My Public Humiliation


It has recently come to my attention that I am morbidly obese. 

The official pronouncement came yesterday, seconds after I heaved myself onto the bathroom scale after a long lull between weigh-ins.

If truth be told, I had suspected as much when I sat to have a photo taken for my new book, Saints and Poets, Maybe. The photographer just couldn't seem to make me look chiseled.

Funny thing is, in the same way that in my mind I’m still the lithe, blond-haired, heartthrob I once was, I don’t see myself as fat. Except when I try to rise from a squat, tie my shoelaces, or actually see my belt buckle—or anything below it—without the help of a full-length mirror.

I know, I know. I can count on the fleshy fingers of one hand the recognized causes of most of our modern-day health problems:

  1. Obesity
  2. Lack of exercise
  3. Insufficient sleep
  4. Stress
  5. Alcohol

I acknowledge all of them as players in my still-unfolding life.

My many years in management at IBM taught me a lot about motivation. Most important, that motivation cannot be instilled—it must well up from within.

Right now, humiliation seems to be my greatest motivator. That’s why I display the photo above.

I am determined to return to the 170-pound stud-muffin of yore. Not to attract the ladies, but to be once again the self I really am.

Many years ago, in the first years of a happy marriage, I gained sixty pounds. That was more of me than my wide-eyed bride had bargained for, so I shed the poundage.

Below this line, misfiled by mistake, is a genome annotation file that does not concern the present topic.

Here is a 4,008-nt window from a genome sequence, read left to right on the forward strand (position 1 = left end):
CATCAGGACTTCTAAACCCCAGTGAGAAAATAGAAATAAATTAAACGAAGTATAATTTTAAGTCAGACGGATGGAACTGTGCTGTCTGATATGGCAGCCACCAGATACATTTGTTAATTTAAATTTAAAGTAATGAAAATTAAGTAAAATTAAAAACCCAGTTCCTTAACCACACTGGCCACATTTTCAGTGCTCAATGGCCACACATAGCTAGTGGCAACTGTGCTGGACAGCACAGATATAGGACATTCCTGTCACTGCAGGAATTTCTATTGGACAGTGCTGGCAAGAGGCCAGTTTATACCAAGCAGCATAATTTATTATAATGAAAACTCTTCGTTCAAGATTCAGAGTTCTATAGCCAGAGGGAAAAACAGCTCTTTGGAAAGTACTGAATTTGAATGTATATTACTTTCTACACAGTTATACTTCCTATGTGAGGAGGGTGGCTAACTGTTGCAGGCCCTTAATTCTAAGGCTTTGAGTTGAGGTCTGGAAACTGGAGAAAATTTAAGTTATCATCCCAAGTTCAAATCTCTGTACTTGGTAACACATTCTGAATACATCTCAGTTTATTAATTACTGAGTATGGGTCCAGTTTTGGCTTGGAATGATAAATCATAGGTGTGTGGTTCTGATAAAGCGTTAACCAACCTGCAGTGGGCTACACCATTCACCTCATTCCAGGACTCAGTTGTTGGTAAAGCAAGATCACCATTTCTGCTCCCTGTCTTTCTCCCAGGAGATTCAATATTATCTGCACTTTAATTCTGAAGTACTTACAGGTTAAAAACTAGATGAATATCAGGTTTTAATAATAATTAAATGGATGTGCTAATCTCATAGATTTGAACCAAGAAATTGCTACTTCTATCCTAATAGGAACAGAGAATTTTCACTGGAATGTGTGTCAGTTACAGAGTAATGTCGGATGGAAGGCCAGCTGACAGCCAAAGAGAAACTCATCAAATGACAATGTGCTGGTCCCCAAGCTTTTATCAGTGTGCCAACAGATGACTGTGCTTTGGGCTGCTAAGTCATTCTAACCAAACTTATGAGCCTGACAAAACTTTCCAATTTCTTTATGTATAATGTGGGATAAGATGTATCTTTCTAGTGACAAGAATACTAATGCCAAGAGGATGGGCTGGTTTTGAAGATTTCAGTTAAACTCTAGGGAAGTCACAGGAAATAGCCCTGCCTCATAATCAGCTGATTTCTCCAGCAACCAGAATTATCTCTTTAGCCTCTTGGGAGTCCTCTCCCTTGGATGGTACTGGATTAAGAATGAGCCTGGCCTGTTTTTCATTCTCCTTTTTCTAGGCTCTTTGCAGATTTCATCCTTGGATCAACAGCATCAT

Here’s my plan to return to a proper weight: days of abstaining from food alternating with days of small, healthy meals to keep my metabolism from believing me to be starving. In other words, abstaining Mondays, Wednesdays and Fridays. Tuesdays, Thursdays and Saturdays are meal days—with Sunday for splurging. This is just what I did years ago to lose sixty pounds.

The “meal day” menu will be very routine and repetitive. This way, I don’t have to think about what to have as my next meal. No temptations to eat something off-plan. I simply eat without thinking about it, having prepared much of it ahead of time—on Saturday.

Here’s what I must keep telling myself in the months ahead: "I once lost 60 pounds . . . I ran the New York City marathon . . . I know how to do this, dammit . .  . I can, I will!"

Forget about bon appétit. Wish me luck.

(The photo was taken two weeks ago for my new book. It’s called Saints and Poets, Maybe, and will be out early next year. OMG, I’m yuge!)

Showing 9 reactions

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  • William J McKay
    commented 2016-12-11 22:26:05 -0500
    170 eh? That is a good goal, but I am worried about your three days “off.” But you are a man of strong will, so you will succeed. I am approaching low 170s as I write (though I just polished off some scallops and shrimp (oops… sorry) Of course, you know why I have also lost 5 inches of height – NOT a solid plan for losing weight for sure. Moe and I would love to see you in the new year – have you over for a tidbit or two. I guess that might be best on a Sunday, eh? Later, Bill
  • Bryan Foster
    commented 2016-12-11 20:47:32 -0500
    you can do this!!
  • Carol Cricco Barna
    commented 2016-12-10 19:37:53 -0500
    Good luck….
  • Kevin Kimball
    commented 2016-12-10 18:44:55 -0500
    I’m fully confident that you will do it!
  • Kevin Kimball
    followed this page 2016-12-10 18:39:58 -0500
  • Eileen Hoefler
    followed this page 2016-12-10 14:11:18 -0500
  • Diana Colombo
    followed this page 2016-12-10 09:17:41 -0500
  • Felicia Caruso
    followed this page 2016-12-10 08:49:12 -0500
  • Bob Nelson
    commented 2016-12-10 08:02:43 -0500
    Best of luck!